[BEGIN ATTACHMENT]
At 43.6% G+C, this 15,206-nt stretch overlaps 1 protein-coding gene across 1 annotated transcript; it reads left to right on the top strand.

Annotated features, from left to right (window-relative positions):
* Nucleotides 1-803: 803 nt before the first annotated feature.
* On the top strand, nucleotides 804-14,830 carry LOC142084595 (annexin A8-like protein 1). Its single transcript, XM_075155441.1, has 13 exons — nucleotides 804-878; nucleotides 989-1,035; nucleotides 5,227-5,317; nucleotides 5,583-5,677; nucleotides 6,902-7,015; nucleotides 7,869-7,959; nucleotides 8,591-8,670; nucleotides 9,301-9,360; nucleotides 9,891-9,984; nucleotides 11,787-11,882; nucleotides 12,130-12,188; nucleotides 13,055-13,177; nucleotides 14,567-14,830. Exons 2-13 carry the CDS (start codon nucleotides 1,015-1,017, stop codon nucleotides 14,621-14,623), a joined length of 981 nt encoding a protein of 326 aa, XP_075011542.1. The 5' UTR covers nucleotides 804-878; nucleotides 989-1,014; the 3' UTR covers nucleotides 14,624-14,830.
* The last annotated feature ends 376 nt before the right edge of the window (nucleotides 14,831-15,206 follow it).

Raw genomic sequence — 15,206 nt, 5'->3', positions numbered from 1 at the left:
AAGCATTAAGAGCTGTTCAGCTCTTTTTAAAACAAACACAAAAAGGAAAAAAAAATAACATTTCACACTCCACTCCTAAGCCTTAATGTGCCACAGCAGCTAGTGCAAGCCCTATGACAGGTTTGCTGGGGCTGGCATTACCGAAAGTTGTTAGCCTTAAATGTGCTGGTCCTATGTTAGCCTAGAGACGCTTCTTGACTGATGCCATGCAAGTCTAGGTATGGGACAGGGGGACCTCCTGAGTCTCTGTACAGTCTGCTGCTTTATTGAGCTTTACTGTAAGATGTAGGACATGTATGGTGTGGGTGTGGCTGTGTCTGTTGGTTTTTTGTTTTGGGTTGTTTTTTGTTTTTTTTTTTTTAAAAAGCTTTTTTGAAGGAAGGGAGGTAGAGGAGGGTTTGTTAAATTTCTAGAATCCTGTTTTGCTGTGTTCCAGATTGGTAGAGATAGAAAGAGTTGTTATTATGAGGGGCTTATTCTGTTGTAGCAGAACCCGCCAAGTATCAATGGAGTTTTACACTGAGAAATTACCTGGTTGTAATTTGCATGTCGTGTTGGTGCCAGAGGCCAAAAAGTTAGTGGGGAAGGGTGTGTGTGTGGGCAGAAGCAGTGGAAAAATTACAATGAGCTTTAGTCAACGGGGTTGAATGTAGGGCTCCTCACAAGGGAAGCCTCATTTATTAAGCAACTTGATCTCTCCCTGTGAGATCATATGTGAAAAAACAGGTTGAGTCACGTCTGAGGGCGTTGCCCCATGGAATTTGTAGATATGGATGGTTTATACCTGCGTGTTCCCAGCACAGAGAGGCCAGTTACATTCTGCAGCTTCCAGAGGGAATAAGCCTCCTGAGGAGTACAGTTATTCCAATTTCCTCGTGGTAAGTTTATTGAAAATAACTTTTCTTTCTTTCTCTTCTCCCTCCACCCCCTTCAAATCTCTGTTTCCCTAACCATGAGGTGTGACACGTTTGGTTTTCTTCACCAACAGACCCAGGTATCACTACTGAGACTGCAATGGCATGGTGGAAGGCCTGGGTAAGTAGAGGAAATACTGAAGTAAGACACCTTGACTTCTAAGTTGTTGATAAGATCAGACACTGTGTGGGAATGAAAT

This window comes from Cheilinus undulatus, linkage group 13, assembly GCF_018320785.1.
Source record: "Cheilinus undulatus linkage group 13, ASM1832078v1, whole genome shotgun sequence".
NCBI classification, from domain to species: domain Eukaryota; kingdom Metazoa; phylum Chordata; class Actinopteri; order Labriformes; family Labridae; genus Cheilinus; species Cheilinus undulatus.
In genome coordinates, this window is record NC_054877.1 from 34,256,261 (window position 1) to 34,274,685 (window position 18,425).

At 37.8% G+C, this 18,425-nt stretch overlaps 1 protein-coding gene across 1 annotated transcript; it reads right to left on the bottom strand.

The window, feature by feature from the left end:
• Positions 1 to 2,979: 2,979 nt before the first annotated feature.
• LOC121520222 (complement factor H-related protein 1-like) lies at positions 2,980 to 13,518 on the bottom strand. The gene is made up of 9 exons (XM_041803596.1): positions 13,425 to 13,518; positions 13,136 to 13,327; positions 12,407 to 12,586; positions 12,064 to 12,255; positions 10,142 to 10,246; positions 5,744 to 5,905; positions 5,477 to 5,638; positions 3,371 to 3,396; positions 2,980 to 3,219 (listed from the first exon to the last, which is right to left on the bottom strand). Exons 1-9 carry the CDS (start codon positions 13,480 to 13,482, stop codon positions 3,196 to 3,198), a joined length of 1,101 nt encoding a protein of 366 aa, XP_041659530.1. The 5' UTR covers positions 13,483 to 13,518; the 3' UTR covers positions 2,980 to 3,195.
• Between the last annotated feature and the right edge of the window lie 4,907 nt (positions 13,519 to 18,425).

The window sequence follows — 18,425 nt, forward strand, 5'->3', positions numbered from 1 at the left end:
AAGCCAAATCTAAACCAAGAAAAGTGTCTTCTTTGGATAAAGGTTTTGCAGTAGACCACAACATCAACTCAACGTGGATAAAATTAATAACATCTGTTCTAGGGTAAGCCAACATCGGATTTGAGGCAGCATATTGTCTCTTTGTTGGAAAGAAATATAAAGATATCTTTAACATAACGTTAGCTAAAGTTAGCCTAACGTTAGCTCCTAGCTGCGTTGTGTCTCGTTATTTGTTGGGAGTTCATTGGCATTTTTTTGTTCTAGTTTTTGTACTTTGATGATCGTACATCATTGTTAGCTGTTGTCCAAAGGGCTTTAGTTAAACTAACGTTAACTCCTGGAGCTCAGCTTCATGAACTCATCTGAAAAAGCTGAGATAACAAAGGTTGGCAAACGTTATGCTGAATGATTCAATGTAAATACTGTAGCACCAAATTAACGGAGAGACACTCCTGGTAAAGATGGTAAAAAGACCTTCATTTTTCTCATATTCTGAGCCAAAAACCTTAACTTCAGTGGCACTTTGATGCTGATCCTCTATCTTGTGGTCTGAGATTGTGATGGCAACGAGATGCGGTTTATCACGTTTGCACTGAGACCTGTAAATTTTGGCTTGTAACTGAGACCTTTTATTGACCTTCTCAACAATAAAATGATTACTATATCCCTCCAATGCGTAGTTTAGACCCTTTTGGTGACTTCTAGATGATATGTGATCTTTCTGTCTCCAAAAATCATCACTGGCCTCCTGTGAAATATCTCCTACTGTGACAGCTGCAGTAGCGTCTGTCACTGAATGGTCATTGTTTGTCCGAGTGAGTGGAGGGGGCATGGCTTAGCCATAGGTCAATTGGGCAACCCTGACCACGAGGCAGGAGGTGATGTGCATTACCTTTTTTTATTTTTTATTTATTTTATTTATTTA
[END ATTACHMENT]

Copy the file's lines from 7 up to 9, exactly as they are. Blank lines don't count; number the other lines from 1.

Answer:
AAGCATTAAGAGCTGTTCAGCTCTTTTTAAAACAAACACAAAAAGGAAAAAAAAATAACATTTCACACTCCACTCCTAAGCCTTAATGTGCCACAGCAGCTAGTGCAAGCCCTATGACAGGTTTGCTGGGGCTGGCATTACCGAAAGTTGTTAGCCTTAAATGTGCTGGTCCTATGTTAGCCTAGAGACGCTTCTTGACTGATGCCATGCAAGTCTAGGTATGGGACAGGGGGACCTCCTGAGTCTCTGTACAGTCTGCTGCTTTATTGAGCTTTACTGTAAGATGTAGGACATGTATGGTGTGGGTGTGGCTGTGTCTGTTGGTTTTTTGTTTTGGGTTGTTTTTTGTTTTTTTTTTTTTAAAAAGCTTTTTTGAAGGAAGGGAGGTAGAGGAGGGTTTGTTAAATTTCTAGAATCCTGTTTTGCTGTGTTCCAGATTGGTAGAGATAGAAAGAGTTGTTATTATGAGGGGCTTATTCTGTTGTAGCAGAACCCGCCAAGTATCAATGGAGTTTTACACTGAGAAATTACCTGGTTGTAATTTGCATGTCGTGTTGGTGCCAGAGGCCAAAAAGTTAGTGGGGAAGGGTGTGTGTGTGGGCAGAAGCAGTGGAAAAATTACAATGAGCTTTAGTCAACGGGGTTGAATGTAGGGCTCCTCACAAGGGAAGCCTCATTTATTAAGCAACTTGATCTCTCCCTGTGAGATCATATGTGAAAAAACAGGTTGAGTCACGTCTGAGGGCGTTGCCCCATGGAATTTGTAGATATGGATGGTTTATACCTGCGTGTTCCCAGCACAGAGAGGCCAGTTACATTCTGCAGCTTCCAGAGGGAATAAGCCTCCTGAGGAGTACAGTTATTCCAATTTCCTCGTGGTAAGTTTATTGAAAATAACTTTTCTTTCTTTCTCTTCTCCCTCCACCCCCTTCAAATCTCTGTTTCCCTAACCATGAGGTGTGACACGTTTGGTTTTCTTCACCAACAGACCCAGGTATCACTACTGAGACTGCAATGGCATGGTGGAAGGCCTGGGTAAGTAGAGGAAATACTGAAGTAAGACACCTTGACTTCTAAGTTGTTGATAAGATCAGACACTGTGTGGGAATGAAAT

This window comes from Cheilinus undulatus, linkage group 13, assembly GCF_018320785.1.
Source record: "Cheilinus undulatus linkage group 13, ASM1832078v1, whole genome shotgun sequence".